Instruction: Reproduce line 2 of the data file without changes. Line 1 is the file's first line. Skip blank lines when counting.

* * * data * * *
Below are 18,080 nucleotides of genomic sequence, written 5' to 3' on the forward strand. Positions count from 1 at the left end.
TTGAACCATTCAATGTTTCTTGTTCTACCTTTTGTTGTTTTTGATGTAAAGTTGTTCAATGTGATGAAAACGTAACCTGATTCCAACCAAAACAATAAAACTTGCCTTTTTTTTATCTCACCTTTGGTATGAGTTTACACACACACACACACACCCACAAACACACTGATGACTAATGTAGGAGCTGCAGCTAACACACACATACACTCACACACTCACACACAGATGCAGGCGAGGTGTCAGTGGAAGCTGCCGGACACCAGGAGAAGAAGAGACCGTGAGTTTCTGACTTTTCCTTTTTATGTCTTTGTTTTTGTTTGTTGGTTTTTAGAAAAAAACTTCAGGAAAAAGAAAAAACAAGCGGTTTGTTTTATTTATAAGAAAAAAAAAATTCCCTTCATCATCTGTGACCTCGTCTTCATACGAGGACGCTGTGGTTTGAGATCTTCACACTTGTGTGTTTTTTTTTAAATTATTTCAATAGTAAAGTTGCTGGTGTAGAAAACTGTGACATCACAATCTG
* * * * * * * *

TTGAACCATTCAATGTTTCTTGTTCTACCTTTTGTTGTTTTTGATGTAAAGTTGTTCAATGTGATGAAAACGTAACCTGATTCCAACCAAAACAATAAAACTTGCCTTTTTTTTATCTCACCTTTGGTATGAGTTTACACACACACACACACACCCACAAACACACTGATGACTAATGTAGGAGCTGCAGCTAACACACACATACACTCACACACTCACACACAGATGCAGGCGAGGTGTCAGTGGAAGCTGCCGGACACCAGGAGAAGAAGAGACCGTGAGTTTCTGACTTTTCCTTTTTATGTCTTTGTTTTTGTTTGTTGGTTTTTAGAAAAAAACTTCAGGAAAAAGAAAAAACAAGCGGTTTGTTTTATTTATAAGAAAAAAAAAATTCCCTTCATCATCTGTGACCTCGTCTTCATACGAGGACGCTGTGGTTTGAGATCTTCACACTTGTGTGTTTTTTTTTAAATTATTTCAATAGTAAAGTTGCTGGTGTAGAAAACTGTGACATCACAATCTG